This is the seventh article, titled Cricket Ministry is all year round.
These 'cricket ministry' articles will take the reader inside the world of cricket including cricket festivals, cricket touring, the early years of cricket chaplaincy and the nature of cricket relationships.
In those years as the Australian Cricket Team chaplain he saw five generations of cricketers come through the Australian cricket team system, in an era after the World Series Cricket and before this new cricket revolution of Twenty/20.
In his era as Chaplain to the Australian XI the Australian Cricket Team captains were Kim Hughes, Allan Border, Mark Taylor and Steve Waugh. In this role he was interviewed by numerous media outlets including television, radio and newsprint.
The seventh article in this Ashes lead-up series, M V Tronson discusses how the Cricket Ministry has developed into an all year engagement.
In 2007, he and his wife, Delma, established the Cricket Family Respite through the AIS athlete respite program at 'Basil Sellers Tweed', with links with the men's and women's cricket units based at the Cricket Centre of Excellence in Brisbane which was initiated in 2006 when they relocated from Moruya to Tweed Heads.
The cricket ministry program was once in full swing from March through to November, and he marked the beginning and end of this 'off season' with the publishing of the Retired Australian Cricketers Bi-Annual Newsletter on 30 March and 30 November. His association with cricketers eased off during the summer of cricket.
The summer cricket season in years past engaged the wider cricket family with either playing or watching the cricket, which was obviously all consuming to the retired cricketers, As the 'national team cricket circus' (Test and One-Day series and Twenty/20) travelled from state to state, so the cricket family gathered for functions and parties. They were not interested in respite or pastoral counselling at that busy time.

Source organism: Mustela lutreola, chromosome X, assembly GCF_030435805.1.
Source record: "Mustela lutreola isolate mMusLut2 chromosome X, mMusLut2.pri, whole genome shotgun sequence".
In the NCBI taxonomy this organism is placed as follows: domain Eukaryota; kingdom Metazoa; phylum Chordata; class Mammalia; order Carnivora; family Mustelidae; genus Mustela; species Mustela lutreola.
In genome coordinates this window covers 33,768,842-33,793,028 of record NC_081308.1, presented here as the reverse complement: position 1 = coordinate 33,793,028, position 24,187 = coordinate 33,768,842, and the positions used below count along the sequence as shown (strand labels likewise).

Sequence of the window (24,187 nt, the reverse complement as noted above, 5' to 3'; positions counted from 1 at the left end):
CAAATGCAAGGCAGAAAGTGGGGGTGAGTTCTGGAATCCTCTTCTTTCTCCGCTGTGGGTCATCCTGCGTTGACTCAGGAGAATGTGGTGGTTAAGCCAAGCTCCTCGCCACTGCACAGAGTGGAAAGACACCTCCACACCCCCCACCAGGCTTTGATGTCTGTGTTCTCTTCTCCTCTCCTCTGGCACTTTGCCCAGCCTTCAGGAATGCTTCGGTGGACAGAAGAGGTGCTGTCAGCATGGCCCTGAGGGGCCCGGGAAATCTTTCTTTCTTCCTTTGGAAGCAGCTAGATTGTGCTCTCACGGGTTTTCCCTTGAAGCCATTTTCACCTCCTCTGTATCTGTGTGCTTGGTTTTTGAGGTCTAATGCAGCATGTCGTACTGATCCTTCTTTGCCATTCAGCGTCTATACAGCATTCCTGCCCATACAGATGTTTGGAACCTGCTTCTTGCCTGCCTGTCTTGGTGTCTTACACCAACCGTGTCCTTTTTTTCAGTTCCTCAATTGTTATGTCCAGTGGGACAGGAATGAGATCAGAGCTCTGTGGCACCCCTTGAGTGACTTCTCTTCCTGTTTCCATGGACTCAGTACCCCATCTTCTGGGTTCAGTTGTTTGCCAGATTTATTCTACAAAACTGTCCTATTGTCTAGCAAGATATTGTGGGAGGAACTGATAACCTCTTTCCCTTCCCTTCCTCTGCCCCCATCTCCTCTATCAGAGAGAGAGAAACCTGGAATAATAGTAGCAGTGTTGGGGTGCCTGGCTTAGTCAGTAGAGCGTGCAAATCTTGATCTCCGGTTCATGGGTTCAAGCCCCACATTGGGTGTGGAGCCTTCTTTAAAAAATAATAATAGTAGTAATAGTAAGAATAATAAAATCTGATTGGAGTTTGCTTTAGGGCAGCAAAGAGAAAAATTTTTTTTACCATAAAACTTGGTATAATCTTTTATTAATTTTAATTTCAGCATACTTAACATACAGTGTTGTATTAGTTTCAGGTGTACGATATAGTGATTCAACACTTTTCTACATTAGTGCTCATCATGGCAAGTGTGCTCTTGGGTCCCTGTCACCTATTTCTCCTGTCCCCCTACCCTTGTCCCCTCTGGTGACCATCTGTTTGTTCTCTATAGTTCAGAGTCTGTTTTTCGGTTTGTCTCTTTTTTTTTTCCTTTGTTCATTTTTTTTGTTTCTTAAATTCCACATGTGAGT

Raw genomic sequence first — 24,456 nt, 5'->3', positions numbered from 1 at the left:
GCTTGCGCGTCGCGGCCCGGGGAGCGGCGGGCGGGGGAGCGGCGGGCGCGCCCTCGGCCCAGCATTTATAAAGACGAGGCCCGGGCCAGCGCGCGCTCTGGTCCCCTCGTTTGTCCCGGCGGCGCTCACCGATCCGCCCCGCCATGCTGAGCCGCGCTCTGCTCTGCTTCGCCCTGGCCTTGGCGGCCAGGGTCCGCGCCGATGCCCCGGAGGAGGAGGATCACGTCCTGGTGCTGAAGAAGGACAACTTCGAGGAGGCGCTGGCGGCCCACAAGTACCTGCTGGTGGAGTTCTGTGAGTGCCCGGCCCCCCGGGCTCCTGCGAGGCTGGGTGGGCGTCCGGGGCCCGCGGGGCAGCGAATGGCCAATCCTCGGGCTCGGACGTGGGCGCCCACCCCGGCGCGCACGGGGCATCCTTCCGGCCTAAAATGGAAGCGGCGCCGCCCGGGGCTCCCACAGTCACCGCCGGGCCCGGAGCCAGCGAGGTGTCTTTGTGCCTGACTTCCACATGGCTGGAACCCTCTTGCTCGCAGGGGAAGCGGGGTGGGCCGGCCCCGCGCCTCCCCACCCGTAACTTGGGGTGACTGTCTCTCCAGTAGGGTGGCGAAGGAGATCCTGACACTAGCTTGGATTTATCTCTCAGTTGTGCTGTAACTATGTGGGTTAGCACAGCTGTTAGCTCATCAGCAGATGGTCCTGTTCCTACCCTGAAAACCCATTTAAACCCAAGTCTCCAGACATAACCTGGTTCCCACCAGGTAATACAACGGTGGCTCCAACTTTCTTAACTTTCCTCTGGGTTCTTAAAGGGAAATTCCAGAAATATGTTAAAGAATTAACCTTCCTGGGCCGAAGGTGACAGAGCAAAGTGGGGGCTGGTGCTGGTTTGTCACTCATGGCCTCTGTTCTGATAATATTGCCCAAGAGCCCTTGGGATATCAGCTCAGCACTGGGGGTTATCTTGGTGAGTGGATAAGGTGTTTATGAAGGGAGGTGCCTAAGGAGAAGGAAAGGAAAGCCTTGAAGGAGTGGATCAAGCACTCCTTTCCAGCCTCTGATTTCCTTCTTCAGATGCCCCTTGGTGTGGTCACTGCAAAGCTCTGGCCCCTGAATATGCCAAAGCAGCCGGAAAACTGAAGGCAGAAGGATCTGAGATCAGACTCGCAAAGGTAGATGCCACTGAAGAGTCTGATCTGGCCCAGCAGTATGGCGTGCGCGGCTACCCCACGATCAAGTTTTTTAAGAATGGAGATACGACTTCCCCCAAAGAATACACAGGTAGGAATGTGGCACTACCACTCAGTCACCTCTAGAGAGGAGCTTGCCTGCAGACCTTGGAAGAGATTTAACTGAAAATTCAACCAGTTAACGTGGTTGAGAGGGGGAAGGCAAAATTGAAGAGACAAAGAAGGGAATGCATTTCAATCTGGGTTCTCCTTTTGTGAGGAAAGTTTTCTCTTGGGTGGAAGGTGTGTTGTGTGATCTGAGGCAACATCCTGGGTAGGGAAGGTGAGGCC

While these things still hold true to some extent, as this wider cricket ministry has developed and gained recognition, particularly through the bi-annual retired cricketers' newsletter, so too has the ministry's engagement gathered pace, explained M V Tronson.
Two examples of his cricket ministry illustrates the nature of this quickly expanding all-year notion of Australian cricket activity.
The first was when M V Tronson visited the AIS men's cricket unit where one of the IPL Indian teams was also in training at the Cricket Centre of Excellence.
As these cricketers were engaged in their training schedule in the nets followed by fielding practice, in opposite timeslots to the AIS cricket program, he had opportunity to chat with these Indian lads.
As a field hockey man and author of five books on field hockey, M V Tronson immediately engaged them with a discussion of Indian field hockey which has been in the news on two counts.
Indian hockey had been acclaimed for decades but in recent years have been in the doldrums at international level (has regained some ascendancy in 2010 with Silver at the Commonwealth Games). Then, Australia's Ric Charlesworth's experiment as coach of the Indian Team did not have a happy ending (Charlesworth is now coach of the Kookaburras which recently won the Hockey World Cup in India, the Champions Trophy and the Commonwealth Games).
The nature of cricket was always a year round event with international tours, however with the advent of IPL, the ministry itself has become an all year activity.
The second example, relates to the ongoing correspondence, much of it in the form of emails and text messages M V Tronson receives from the wider cricket family. This in effect has engaged the Cricket Ministry as an all year ministry.
His wife Delma regularly makes hand crafted cards for this ministry in which a letter and a card can make a huge difference and open hearts.